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Man Yi Yim at the Institute for Adaptive and Neural Computation, School of Informatics, University of Edinburgh 2011

Man Yi Yim at the Institute for Adaptive and Neural Computation, School of Informatics, University of Edinburgh 2011

April 6 - May 11, 2011
Host: Dr. Matthias Hennig, Dr. Mark Van Rossum



I am currently studying how spike timing dependent plasticity (STDP) in cortico-striatal synapses shapes the connectivity structure and its effects on the striatum network together with Jyotika Bahuguna. This work is an extension of my previous work (Yim et al., 2011) where I suggested a functional role for the structure of cortico-striatal projections. Principal neurons and several types of interneurons in the striatum use GABA as a transmitter. Inhibition can affect spike timing and hence STDP in the cortico-striatal synapses. Therefore, recurrent connections mediated by GABAergic synapses in the striatum play a crucial role in the development of cortico-striatal projections. On the other hand, GABAergic neurons can also induce an excitatory postsynaptic potential early during development in several regions of the brain. Thus, it is crucial to understand the biochemical mechanisms that render GABAergic synapses excitatory or inhibitory before we study the effects of GABAergic activity on STDP.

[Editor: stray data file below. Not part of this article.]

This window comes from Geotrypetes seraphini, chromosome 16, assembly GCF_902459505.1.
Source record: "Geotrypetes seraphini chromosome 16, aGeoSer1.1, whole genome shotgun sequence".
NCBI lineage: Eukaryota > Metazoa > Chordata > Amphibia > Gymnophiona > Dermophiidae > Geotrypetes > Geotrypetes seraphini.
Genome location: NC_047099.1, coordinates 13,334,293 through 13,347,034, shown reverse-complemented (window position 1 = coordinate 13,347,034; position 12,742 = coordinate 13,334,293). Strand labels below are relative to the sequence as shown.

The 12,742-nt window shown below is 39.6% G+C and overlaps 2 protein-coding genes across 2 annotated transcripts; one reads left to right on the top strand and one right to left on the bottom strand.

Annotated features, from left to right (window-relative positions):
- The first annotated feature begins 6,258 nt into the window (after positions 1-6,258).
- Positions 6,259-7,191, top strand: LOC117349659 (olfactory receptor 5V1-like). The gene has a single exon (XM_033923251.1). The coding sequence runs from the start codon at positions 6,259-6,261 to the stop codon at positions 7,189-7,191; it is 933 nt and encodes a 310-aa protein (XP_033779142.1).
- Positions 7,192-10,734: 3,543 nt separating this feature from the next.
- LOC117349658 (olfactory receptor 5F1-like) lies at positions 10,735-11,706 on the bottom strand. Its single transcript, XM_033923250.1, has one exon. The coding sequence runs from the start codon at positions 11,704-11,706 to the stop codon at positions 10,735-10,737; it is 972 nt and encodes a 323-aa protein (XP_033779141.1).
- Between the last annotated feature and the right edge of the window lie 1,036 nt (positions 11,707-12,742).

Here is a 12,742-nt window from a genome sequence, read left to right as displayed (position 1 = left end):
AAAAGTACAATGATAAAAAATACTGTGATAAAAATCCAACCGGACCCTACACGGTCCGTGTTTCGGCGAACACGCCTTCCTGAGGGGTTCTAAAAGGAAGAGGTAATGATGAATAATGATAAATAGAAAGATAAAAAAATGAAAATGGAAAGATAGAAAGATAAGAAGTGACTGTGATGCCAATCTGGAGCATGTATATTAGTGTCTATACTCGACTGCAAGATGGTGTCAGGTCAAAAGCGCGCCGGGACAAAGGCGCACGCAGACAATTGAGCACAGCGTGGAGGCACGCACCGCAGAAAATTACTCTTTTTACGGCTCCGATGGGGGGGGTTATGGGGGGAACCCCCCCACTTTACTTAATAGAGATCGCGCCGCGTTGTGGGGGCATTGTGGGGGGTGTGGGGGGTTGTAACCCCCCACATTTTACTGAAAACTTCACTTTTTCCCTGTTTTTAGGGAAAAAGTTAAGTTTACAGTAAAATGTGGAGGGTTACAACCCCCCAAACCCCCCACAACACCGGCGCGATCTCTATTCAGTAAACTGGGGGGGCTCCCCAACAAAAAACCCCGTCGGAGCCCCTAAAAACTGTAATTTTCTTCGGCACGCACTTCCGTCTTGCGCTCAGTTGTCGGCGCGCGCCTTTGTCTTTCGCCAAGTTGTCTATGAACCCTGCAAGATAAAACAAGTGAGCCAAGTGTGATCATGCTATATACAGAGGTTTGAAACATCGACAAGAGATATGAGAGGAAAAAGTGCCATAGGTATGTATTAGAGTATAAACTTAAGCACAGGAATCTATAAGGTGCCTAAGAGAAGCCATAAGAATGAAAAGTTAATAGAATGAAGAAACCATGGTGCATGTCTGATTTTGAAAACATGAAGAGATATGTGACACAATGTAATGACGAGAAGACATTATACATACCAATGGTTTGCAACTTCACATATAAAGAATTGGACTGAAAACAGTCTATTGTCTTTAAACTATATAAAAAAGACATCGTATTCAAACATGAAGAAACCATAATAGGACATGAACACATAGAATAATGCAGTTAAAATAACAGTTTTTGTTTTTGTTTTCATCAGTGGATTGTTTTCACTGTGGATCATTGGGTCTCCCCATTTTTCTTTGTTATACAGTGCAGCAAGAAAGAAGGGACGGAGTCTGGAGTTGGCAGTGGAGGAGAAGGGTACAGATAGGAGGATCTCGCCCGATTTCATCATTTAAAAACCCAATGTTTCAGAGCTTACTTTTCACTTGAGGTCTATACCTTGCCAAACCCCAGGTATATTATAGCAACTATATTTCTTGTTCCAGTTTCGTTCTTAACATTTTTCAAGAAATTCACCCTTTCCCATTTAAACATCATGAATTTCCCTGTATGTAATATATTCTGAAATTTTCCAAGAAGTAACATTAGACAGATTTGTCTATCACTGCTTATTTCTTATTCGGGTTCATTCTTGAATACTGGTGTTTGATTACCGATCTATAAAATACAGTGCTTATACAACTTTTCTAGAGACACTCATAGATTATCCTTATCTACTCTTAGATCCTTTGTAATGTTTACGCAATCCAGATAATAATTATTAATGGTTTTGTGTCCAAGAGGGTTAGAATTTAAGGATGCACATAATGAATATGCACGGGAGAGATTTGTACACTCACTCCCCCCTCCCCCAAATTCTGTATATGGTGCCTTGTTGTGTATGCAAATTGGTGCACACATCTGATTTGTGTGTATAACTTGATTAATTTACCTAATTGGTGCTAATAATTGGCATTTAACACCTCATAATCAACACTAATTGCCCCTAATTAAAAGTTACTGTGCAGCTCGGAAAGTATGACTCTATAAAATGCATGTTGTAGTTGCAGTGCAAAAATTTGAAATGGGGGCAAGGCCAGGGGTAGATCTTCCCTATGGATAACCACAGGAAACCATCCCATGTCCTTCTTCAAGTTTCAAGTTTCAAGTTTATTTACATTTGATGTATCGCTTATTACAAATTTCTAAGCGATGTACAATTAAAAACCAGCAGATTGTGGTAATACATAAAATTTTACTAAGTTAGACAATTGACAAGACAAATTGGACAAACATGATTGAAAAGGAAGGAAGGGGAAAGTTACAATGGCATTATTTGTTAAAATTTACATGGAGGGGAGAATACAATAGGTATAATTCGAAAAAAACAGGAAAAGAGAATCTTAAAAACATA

Dr. Matthias Hennig and his student Oliver Muthmann are working on homeostatic plasticity and its underlying neuronal mechanisms. They introduced me to the molecular mechanism underlying the switching of GABAergic synapses from excitatory to inhibitory. Such a mechanism has also been observed in the retina, the neural system that Dr. Hennig is studying. Briefly, the concentration of chloride inside neurons increases at some stage during development. The reversal potential of inhibitory synapses is mainly determined by the flow of chloride ions. In the retina, it can change from -40 mV to -70 mV, and this switch occurs at around postnatal day 6 (P6) and is completed within one day. The timing of the switch is different in different brain regions. Therefore, for my work, I need to consider the timing of (1) the switch of the sign for GABAergic synapses in the striatum and (2) the development of the cortico-striatal inputs. If (1) precedes (2), then GABA is inhibitory during the development of cortico-striatal connectivity, otherwise excitatory. It is obvious that this makes an important difference.

edinburgh_2011.jpgIn addition, I presented my work on the impact of input correlation on neuronal activity in the lab of Dr. Hennig and received helpful feedback. Several students there are also interested in correlation, and at multiple occasions we discussed several recent papers on the topic. In particular, some techniques potentially useful for the treatment of correlation transmission were reviewed, including linear-nonlinear cascade models and phase models. All these interactions provided me with a broader perspective on my ongoing research with regard to the role of correlations in shaping the ongoing activity as well as information processing.

Thanks for the hospitality of the School of Informatics in University of Edinburgh to make my research visit meaningful and interesting. In addition, the support from the Bernstein Center Freiburg and its PhD-program "iCoNeT" is gratefully acknowledged.


Funded by the German Academic Exchange Service (DAAD) and the Federal Ministry of Education and Research (BMBF).



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